The Telegraph Office

Telegraph Key

Photo Gallery

A Photographic Reference for Wire and Wireless Telegraph Key Collectors and Historians

by Neal McEwen, K5RW

k5rw@telegraph-office.com

Last Updated 16 August 2004

Copyright © 1996 - 2004 Neal McEwen

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The Photo Gallery consists of photos of telegraph keys, bugs, sounders, and related wire and wireless telegraph artifacts for identification and reference purposes.  Where known, the maker and approximate date of manufacture are given to assist in identifying similar items.

All photos are copyrighted. Non-profit organizations and individuals may link to them, given proper recognition to The Telegraph Office.  Those parties with pecuniary interests must seek permission to use.


Table of Contents

Spark Keys
Radio Telegraph Keys
pre - 1920 Bugs
pre - 1915 Landline Keys
KOBs
pre - 1925 Martin - Vibroplex Bugs
Submarine Cable Instruments
Pocket Test Sets
pre - 1930 Bugs
Sounders and Resonators
Pegboards and Switches
post - 1930 Bugs
Code Learning Instruments
Wireless Components
post - 1940 Bugs
Relays, Repeaters and Registers
Telegraph Offices and Operators
Military Bugs
Misc. Artifacts
Advertisements

for Keys

Advertisements for Telegraph

and Wireless Services

Spark Keys -- Spark keys typically carried the high voltage and high current of the primary of the spark transformer. Spark technology was largely gone by the early 1920s.

Radiotelegraph keys --Radiotelegraph keys were used with CW transmitters and were usually in the cathode circuit or keyed a low level stage. They did not need the voltage and current requirements of the spark key.


Pre-1920 Bugs -- Horace Martin introduced the semi-automatic key, or 'bug' as it is more commonly called in, 1905. Many worked around the Martin patents with their own design, while other copied the design in violation of the patents.

Pre-1925 Martin - Vibroplex Bugs -- Horace Martin introduced many unusual models during this period. This section under construction! Much more to come! Pre-1930 Bugs -- Making bugs was a profitable endeavor; many makers joined in, some with their own unique features. Post-1930 Bugs -- More makers entered the market, many targeting radiotelegraph operators. World Champion code operator Ted McElroy was one of them. post - 1940 Bugs -- The last days of the bug before the popularity of electronic keyers and the disappearance of American Morse landline telegraphy. Military Bugs -- W.W. II created a demand for more bugs and keys than could be produced normally. Lionel (of toy train fame) and others filled in. pre -1915 Landline Keys -- These keys were used to send American Morse code over iron or copper wires. Typically the current through the contacts was less than a tenth of on ampere. KOBs -- KOB is an early abbreviation for Key on Board. Usually this refers to a key and sounder or a key and a box relay on a single board. Sounders and Resonators -- Sounders are electromechanical devices that make the dot and dash sounds for landline American Morse operators. Resonators amplified or directed the sound; they were especially useful in large offices so an operator could here the correct 'wire.' Pocket Test Sets -- Pocket test sets were used by line walkers and repairmen. They were also used by trainmen to report the position of an off schedule train. Relays, Repeaters and Registers -- Relays and repeaters were electromechanical amplifiers used to boost weak signals on land lines. Registers were very early devices used to copy American Morse code before the sounder was invented. Dots and dashes were traced onto a moving paper and later transcribed into a telegram.. Submarine Cable Instruments -- The first telegraph cable between Europe and North America was laid in 1858. Pegboards and Switches -- Pegboards are the telegraph equivalent of a telephone switchboard. Code Learning Instruments -- Many schemes were devised to automate the learning of both codes, American Morse code and International, sometimes call Continental, Morse code. Wireless Components -- Early transmitting and receiving equipment was made of individual components, often very well made and attractive. Telegraph Offices and Operators Misc. Artifacts Advertisements for Keys Advertisements for Telegraph and Wireless Services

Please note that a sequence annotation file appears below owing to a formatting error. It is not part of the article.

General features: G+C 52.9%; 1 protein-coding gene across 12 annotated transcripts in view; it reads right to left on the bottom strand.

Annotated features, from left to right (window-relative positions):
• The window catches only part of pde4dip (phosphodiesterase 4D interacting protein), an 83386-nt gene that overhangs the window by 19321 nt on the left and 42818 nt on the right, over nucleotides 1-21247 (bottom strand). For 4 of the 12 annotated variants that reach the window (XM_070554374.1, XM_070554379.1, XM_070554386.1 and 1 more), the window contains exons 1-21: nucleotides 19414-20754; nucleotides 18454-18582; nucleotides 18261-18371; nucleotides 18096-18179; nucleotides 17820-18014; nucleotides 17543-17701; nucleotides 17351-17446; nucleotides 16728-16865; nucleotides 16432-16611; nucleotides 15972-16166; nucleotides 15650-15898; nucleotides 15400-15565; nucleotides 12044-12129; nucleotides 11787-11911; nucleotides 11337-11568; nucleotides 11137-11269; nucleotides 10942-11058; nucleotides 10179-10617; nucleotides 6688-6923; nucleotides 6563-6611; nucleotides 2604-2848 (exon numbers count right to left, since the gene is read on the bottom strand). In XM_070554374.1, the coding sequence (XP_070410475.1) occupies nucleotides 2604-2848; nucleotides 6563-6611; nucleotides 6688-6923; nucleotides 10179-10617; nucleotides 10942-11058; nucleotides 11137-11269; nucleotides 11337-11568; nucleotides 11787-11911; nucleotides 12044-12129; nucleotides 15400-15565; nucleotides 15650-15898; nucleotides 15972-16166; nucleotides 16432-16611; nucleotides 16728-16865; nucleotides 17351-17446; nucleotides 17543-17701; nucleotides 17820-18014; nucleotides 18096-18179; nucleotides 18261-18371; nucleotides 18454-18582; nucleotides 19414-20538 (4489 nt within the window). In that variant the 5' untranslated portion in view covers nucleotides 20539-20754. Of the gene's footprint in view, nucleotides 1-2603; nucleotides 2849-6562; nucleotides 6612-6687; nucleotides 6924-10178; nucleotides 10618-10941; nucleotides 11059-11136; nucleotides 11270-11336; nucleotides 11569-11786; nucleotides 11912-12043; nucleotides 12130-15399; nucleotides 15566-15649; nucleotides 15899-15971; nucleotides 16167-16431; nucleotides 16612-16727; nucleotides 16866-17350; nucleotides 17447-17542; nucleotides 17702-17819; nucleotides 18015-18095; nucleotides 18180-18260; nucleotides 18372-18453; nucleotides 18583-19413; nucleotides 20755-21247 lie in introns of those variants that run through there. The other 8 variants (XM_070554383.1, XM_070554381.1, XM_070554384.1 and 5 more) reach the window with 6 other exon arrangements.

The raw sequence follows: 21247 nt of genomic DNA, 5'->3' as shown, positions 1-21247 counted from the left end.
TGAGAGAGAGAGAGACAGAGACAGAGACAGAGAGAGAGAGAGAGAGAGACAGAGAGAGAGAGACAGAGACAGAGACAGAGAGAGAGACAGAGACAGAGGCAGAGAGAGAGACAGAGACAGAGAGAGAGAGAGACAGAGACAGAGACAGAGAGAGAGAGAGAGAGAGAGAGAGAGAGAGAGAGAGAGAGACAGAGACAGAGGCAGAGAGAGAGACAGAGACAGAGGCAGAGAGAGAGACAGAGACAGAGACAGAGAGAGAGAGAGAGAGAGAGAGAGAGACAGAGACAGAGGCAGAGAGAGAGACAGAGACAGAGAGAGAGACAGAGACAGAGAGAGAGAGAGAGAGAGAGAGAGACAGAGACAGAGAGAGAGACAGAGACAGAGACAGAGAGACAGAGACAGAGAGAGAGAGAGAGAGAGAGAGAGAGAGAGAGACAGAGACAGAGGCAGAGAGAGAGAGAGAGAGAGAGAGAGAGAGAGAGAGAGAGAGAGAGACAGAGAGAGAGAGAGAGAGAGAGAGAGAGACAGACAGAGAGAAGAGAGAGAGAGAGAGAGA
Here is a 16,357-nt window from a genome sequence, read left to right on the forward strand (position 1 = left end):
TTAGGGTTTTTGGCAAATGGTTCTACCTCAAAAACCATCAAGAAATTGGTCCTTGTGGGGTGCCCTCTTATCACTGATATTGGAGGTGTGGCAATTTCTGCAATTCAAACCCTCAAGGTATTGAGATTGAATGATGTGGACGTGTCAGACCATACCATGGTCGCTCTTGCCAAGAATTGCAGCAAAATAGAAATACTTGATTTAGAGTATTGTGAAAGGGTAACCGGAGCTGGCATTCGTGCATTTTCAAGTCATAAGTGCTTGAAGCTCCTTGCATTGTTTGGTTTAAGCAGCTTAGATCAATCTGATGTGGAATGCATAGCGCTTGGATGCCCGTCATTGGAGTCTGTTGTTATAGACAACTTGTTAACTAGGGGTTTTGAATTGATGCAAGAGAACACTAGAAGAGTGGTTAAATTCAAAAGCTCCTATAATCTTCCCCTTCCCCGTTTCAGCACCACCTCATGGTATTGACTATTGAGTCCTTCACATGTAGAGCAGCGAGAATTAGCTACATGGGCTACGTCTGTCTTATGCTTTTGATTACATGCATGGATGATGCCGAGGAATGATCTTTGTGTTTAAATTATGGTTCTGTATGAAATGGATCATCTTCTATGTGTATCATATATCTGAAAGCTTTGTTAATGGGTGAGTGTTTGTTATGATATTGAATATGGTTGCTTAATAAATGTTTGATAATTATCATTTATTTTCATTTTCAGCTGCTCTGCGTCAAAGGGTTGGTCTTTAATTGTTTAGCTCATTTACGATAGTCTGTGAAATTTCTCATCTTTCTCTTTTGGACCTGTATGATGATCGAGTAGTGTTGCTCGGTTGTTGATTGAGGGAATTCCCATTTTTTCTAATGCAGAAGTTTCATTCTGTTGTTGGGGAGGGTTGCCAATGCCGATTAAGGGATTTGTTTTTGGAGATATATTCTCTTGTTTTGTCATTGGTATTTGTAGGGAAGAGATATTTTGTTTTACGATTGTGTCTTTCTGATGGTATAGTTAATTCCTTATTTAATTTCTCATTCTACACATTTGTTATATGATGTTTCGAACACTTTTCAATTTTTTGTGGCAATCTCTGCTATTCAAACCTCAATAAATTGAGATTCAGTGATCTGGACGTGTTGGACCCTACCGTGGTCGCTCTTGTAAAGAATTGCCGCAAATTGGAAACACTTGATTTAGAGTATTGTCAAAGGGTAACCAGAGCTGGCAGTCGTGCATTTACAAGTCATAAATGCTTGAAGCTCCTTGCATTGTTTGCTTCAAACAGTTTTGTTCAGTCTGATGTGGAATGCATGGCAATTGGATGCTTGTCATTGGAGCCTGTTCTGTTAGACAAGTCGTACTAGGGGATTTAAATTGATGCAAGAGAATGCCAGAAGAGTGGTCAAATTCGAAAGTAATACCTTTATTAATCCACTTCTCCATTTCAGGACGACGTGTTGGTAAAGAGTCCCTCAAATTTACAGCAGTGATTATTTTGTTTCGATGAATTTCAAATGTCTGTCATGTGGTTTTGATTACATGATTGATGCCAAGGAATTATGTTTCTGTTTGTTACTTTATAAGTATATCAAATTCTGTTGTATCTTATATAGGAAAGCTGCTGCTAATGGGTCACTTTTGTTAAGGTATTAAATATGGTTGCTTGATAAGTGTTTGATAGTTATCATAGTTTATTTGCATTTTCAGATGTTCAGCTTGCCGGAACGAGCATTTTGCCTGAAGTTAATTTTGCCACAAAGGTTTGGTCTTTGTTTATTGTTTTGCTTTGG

For more information, visit the Telegraph Office home page

Neal McEwen, k5rw@telegraph-office.com